LA Is Losing More Residents Than Any County in the US

More Angelenos hit the bricks


Los Angeles isn’t as popular as it used to be. It leads the nation with the most people leaving.

There are 3,144 counties in the United States, but thanks to L.A. County’s crushing affordability crisis, more people are vacating its borders than any other, according to data released Thursday by the U.S. Census Bureau. L.A. saw the biggest drop in population in the nation between July 2021 and July 2022, as more than 90,000 people packed up and left.

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However, the number of expats who ditched L.A. last year is significantly lower than the 180,000 who left the year prior, which was the height of the pandemic when stay-at-home orders were in place and the rate of remote work soared, allowing families and individuals to escape to more affordable communities.

“90,000 is not a huge number,” Dowell Myers, professor of urban planning and demography at the Price School of Policy at USC, told LAist. “It’s not anything to panic about, especially given all the circumstantial problems related to the pandemic.

“The one thing I do worry about is the high housing costs, which are going to persist and will be a deterrent to other people coming here in the future.”

Indeed, three states that typically have cheaper housing — Texas, Arizona and Florida — host the counties that saw the greatest number of people move to them.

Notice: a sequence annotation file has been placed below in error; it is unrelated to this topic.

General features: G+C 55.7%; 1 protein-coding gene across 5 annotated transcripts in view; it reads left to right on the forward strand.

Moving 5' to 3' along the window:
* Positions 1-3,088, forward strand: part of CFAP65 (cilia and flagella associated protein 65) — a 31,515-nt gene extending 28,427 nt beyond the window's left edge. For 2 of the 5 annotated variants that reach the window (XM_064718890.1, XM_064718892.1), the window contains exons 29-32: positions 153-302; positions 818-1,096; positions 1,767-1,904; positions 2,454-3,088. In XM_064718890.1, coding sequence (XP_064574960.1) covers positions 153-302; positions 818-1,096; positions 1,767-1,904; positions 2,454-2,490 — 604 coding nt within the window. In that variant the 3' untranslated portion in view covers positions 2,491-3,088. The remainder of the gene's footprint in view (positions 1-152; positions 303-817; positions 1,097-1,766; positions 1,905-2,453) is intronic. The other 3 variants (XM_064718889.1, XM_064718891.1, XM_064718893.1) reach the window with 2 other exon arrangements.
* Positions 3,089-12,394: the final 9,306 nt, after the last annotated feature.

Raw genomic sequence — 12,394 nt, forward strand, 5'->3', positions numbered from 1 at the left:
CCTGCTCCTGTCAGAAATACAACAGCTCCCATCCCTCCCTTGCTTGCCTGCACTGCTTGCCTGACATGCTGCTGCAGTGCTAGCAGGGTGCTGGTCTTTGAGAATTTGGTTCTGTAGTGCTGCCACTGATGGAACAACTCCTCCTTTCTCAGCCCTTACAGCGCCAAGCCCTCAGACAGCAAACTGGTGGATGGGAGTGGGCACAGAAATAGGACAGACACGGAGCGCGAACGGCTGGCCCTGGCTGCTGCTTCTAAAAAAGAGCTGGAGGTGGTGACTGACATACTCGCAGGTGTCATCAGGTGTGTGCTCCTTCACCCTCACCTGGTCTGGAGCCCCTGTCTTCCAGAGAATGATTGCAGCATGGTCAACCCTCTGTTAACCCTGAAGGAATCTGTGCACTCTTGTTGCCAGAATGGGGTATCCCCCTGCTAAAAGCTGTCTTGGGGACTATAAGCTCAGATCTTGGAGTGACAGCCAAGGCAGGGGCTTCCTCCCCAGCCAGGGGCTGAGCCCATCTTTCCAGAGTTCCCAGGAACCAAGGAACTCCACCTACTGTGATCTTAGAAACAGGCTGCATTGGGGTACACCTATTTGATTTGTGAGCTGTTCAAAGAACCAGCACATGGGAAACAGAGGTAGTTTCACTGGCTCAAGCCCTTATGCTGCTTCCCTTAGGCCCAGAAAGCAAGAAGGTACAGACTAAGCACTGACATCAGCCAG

During the same 2021-2022 time period, California lost about 114,000 people, meaning L.A.’s exodus could’ve accounted for about 80 percent of the entire state’s. Further, L.A. County lost 142,953 people via net domestic migration between 2021 and 2022, the Census Bureau said, compared to 2020 to 2021 when it lost 194,804 people due to net domestic migration.

L.A. County is still by far the most populous county in the nation, with more than 9.7 million people spread over a vast 4,800 square miles as of July 2022. That’s far more than the 5.1 million people in the second-most populated county in the U.S., Cook County in Illinois (which includes Chicago). But L.A. lost approximately 293,000 residents since April 2020, compared to the 98,000-person drop in Cook County over the same period.

However, when it comes to percentage of population, L.A. is not in the top 10 for population loss. (Perhaps most notable is New York’s Bronx County, which lost about 2.7 percent of its population since July 2021, or 6.3 percent since April 2020 — the seventh-highest rate of population loss in the nation.)

Still, L.A. County’s drop in population still worries some folks.

“Anytime we see a coastal California county losing folks, that’s really a policy failure on our part,” Adam Fowler, founding partner at CVL Economics, told LAist. He also pointed to the rising office vacancy issue hindering the Greater L.A. region. “We’re not sure how that’s going to play out if the valuation of those buildings follows the downward trajectory of what office vacancies might indicate.”

Gregory Cornfield can be reached at